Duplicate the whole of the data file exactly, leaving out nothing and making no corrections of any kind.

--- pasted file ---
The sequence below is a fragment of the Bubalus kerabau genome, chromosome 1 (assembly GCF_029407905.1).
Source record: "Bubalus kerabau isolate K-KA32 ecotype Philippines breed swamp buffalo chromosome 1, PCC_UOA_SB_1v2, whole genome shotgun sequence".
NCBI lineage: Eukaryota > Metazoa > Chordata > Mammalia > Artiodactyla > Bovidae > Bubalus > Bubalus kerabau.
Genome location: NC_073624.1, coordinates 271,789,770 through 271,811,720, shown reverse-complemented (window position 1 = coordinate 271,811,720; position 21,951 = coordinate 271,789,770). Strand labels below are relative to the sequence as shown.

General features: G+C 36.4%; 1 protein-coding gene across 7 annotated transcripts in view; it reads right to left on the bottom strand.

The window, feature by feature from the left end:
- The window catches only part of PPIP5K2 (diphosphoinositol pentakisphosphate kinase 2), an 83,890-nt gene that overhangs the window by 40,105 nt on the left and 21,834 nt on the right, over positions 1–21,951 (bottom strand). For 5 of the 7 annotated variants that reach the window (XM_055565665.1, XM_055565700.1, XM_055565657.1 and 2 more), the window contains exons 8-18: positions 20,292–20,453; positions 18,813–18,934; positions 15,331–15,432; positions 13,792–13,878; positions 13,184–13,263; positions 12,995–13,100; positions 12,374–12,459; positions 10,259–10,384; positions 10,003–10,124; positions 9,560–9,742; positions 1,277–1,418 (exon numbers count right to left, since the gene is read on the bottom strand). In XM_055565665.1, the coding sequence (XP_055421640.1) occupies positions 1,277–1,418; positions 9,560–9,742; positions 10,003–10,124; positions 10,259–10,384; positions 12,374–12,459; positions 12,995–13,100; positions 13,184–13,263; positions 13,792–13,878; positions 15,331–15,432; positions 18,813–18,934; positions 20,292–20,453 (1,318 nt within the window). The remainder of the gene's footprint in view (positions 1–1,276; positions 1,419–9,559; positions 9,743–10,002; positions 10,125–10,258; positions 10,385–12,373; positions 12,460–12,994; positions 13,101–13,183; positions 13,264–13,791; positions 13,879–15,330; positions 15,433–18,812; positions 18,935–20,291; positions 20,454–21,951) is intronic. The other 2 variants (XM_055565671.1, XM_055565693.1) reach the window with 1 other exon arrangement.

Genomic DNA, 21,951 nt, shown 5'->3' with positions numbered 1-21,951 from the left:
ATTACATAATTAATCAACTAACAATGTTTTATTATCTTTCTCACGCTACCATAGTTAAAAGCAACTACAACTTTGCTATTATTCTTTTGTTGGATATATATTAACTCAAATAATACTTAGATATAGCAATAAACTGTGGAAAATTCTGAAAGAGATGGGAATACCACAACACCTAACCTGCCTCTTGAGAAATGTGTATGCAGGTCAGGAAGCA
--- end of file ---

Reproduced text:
The sequence below is a fragment of the Bubalus kerabau genome, chromosome 1 (assembly GCF_029407905.1).
Source record: "Bubalus kerabau isolate K-KA32 ecotype Philippines breed swamp buffalo chromosome 1, PCC_UOA_SB_1v2, whole genome shotgun sequence".
NCBI lineage: Eukaryota > Metazoa > Chordata > Mammalia > Artiodactyla > Bovidae > Bubalus > Bubalus kerabau.
Genome location: NC_073624.1, coordinates 271,789,770 through 271,811,720, shown reverse-complemented (window position 1 = coordinate 271,811,720; position 21,951 = coordinate 271,789,770). Strand labels below are relative to the sequence as shown.

General features: G+C 36.4%; 1 protein-coding gene across 7 annotated transcripts in view; it reads right to left on the bottom strand.

The window, feature by feature from the left end:
- The window catches only part of PPIP5K2 (diphosphoinositol pentakisphosphate kinase 2), an 83,890-nt gene that overhangs the window by 40,105 nt on the left and 21,834 nt on the right, over positions 1–21,951 (bottom strand). For 5 of the 7 annotated variants that reach the window (XM_055565665.1, XM_055565700.1, XM_055565657.1 and 2 more), the window contains exons 8-18: positions 20,292–20,453; positions 18,813–18,934; positions 15,331–15,432; positions 13,792–13,878; positions 13,184–13,263; positions 12,995–13,100; positions 12,374–12,459; positions 10,259–10,384; positions 10,003–10,124; positions 9,560–9,742; positions 1,277–1,418 (exon numbers count right to left, since the gene is read on the bottom strand). In XM_055565665.1, the coding sequence (XP_055421640.1) occupies positions 1,277–1,418; positions 9,560–9,742; positions 10,003–10,124; positions 10,259–10,384; positions 12,374–12,459; positions 12,995–13,100; positions 13,184–13,263; positions 13,792–13,878; positions 15,331–15,432; positions 18,813–18,934; positions 20,292–20,453 (1,318 nt within the window). The remainder of the gene's footprint in view (positions 1–1,276; positions 1,419–9,559; positions 9,743–10,002; positions 10,125–10,258; positions 10,385–12,373; positions 12,460–12,994; positions 13,101–13,183; positions 13,264–13,791; positions 13,879–15,330; positions 15,433–18,812; positions 18,935–20,291; positions 20,454–21,951) is intronic. The other 2 variants (XM_055565671.1, XM_055565693.1) reach the window with 1 other exon arrangement.

Genomic DNA, 21,951 nt, shown 5'->3' with positions numbered 1-21,951 from the left:
ATTACATAATTAATCAACTAACAATGTTTTATTATCTTTCTCACGCTACCATAGTTAAAAGCAACTACAACTTTGCTATTATTCTTTTGTTGGATATATATTAACTCAAATAATACTTAGATATAGCAATAAACTGTGGAAAATTCTGAAAGAGATGGGAATACCACAACACCTAACCTGCCTCTTGAGAAATGTGTATGCAGGTCAGGAAGCA